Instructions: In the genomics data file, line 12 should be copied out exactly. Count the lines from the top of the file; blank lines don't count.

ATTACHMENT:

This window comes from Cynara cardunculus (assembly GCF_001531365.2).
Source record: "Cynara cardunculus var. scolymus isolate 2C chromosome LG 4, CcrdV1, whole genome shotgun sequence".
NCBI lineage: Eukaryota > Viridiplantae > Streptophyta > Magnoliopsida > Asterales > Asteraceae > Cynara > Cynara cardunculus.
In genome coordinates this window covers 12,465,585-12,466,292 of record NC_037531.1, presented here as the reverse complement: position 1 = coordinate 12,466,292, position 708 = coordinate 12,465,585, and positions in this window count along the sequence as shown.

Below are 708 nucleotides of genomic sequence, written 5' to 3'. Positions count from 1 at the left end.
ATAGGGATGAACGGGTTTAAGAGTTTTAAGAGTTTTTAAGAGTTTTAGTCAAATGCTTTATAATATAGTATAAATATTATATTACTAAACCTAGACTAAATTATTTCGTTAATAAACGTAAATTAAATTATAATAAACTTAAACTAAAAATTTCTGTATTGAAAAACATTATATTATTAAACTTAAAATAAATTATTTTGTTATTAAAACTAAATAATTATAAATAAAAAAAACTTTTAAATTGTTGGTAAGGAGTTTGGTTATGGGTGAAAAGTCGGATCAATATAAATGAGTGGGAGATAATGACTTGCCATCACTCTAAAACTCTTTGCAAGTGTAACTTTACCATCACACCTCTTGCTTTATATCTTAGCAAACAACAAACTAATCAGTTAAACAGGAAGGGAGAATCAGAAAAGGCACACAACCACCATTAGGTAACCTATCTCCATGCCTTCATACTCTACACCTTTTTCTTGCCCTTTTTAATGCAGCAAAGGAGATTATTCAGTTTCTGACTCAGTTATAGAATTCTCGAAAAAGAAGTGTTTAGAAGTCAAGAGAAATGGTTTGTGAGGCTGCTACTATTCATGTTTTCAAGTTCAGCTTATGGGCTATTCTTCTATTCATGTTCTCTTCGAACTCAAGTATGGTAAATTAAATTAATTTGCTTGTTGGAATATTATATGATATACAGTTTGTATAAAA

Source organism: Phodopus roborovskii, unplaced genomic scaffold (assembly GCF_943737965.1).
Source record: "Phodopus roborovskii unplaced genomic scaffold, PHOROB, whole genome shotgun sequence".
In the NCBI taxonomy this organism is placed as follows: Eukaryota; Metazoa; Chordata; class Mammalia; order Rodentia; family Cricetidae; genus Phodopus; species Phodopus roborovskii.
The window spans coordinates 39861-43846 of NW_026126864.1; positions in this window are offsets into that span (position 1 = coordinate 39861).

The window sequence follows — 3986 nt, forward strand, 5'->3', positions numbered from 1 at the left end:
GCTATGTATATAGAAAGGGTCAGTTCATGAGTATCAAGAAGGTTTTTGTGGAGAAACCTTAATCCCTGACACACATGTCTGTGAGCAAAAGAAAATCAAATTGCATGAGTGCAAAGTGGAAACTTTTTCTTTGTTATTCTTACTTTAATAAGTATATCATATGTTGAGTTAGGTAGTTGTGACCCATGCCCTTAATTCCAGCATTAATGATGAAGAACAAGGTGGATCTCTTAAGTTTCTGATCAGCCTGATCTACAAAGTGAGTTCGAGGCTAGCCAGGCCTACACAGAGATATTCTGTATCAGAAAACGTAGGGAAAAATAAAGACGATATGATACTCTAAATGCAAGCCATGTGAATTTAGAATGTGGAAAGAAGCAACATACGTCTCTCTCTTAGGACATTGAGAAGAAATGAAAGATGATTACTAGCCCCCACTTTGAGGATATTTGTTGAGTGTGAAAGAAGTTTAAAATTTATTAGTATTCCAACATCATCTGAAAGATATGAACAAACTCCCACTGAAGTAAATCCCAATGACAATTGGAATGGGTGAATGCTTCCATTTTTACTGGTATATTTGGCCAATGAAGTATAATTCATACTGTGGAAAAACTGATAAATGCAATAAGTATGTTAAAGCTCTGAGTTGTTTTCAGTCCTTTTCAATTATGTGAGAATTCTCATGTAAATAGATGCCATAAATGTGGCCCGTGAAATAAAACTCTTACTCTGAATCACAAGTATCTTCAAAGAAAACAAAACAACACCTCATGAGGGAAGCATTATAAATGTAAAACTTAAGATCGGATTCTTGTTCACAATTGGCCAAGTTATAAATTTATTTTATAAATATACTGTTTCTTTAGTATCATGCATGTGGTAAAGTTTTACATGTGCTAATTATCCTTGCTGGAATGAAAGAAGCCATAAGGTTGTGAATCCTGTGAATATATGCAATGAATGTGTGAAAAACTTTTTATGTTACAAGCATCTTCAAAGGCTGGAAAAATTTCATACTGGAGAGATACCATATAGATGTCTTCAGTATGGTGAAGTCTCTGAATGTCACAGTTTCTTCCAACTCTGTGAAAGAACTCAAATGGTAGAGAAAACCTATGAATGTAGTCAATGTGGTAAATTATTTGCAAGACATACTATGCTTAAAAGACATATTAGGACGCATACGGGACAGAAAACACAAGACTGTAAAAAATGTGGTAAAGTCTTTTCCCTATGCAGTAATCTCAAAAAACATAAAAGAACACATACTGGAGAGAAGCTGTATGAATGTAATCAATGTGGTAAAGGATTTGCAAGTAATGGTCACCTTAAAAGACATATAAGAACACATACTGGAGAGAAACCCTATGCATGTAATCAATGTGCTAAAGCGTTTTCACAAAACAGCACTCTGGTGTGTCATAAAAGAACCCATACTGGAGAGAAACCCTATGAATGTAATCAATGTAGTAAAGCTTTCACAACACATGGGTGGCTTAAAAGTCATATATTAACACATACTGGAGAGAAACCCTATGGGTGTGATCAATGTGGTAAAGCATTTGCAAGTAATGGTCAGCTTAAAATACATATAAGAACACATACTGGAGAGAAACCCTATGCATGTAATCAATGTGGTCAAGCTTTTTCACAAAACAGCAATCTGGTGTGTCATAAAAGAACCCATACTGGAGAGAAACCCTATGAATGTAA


GCTATGTATATAGAAAGGGTCAGTTCATGAGTATCAAGAAGGTTTTTGTGGAGAAACCTTAATCCCTGACACACATGTCTGTGAGCAAAAGAAAATCAAATTGCATGAGTGCAAAGTGGAAACTTTTTCTTTGTTATTCTTACTTTAATAAGTATATCATATGTTGAGTTAGGTAGTTGTGACCCATGCCCTTAATTCCAGCATTAATGATGAAGAACAAGGTGGATCTCTTAAGTTTCTGATCAGCCTGATCTACAAAGTGAGTTCGAGGCTAGCCAGGCCTACACAGAGATATTCTGTATCAGAAAACGTAGGGAAAAATAAAGACGATATGATACTCTAAATGCAAGCCATGTGAATTTAGAATGTGGAAAGAAGCAACATACGTCTCTCTCTTAGGACATTGAGAAGAAATGAAAGATGATTACTAGCCCCCACTTTGAGGATATTTGTTGAGTGTGAAAGAAGTTTAAAATTTATTAGTATTCCAACATCATCTGAAAGATATGAACAAACTCCCACTGAAGTAAATCCCAATGACAATTGGAATGGGTGAATGCTTCCATTTTTACTGGTATATTTGGCCAATGAAGTATAATTCATACTGTGGAAAAACTGATAAATGCAATAAGTATGTTAAAGCTCTGAGTTGTTTTCAGTCCTTTTCAATTATGTGAGAATTCTCATGTAAATAGATGCCATAAATGTGGCCCGTGAAATAAAACTCTTACTCTGAATCACAAGTATCTTCAAAGAAAACAAAACAACACCTCATGAGGGAAGCATTATAAATGTAAAACTTAAGATCGGATTCTTGTTCACAATTGGCCAAGTTATAAATTTATTTTATAAATATACTGTTTCTTTAGTATCATGCATGTGGTAAAGTTTTACATGTGCTAATTATCCTTGCTGGAATGAAAGAAGCCATAAGGTTGTGAATCCTGTGAATATATGCAATGAATGTGTGAAAAACTTTTTATGTTACAAGCATCTTCAAAGGCTGGAAAAATTTCATACTGGAGAGATACCATATAGATGTCTTCAGTATGGTGAAGTCTCTGAATGTCACAGTTTCTTCCAACTCTGTGAAAGAACTCAAATGGTAGAGAAAACCTATGAATGTAGTCAATGTGGTAAATTATTTGCAAGACATACTATGCTTAAAAGACATATTAGGACGCATACGGGACAGAAAACACAAGACTGTAAAAAATGTGGTAAAGTCTTTTCCCTATGCAGTAATCTCAAAAAACATAAAAGAACACATACTGGAGAGAAGCTGTATGAATGTAATCAATGTGGTAAAGGATTTGCAAGTAATGGTCACCTTAAAAGACATATAAGAACACATACTGGAGAGAAACCCTATGCATGTAATCAATGTGCTAAAGCGTTTTCACAAAACAGCACTCTGGTGTGTCATAAAAGAACCCATACTGGAGAGAAACCCTATGAATGTAATCAATGTAGTAAAGCTTTCACAACACATGGGTGGCTTAAAAGTCATATATTAACACATACTGGAGAGAAACCCTATGGGTGTGATCAATGTGGTAAAGCATTTGCAAGTAATGGTCAGCTTAAAATACATATAAGAACACATACTGGAGAGAAACCCTATGCATGTAATCAATGTGGTCAAGCTTTTTCACAAAACAGCAATCTGGTGTGTCATAAAAGAACCCATACTGGAGAGAAACCCTATGAATGTAA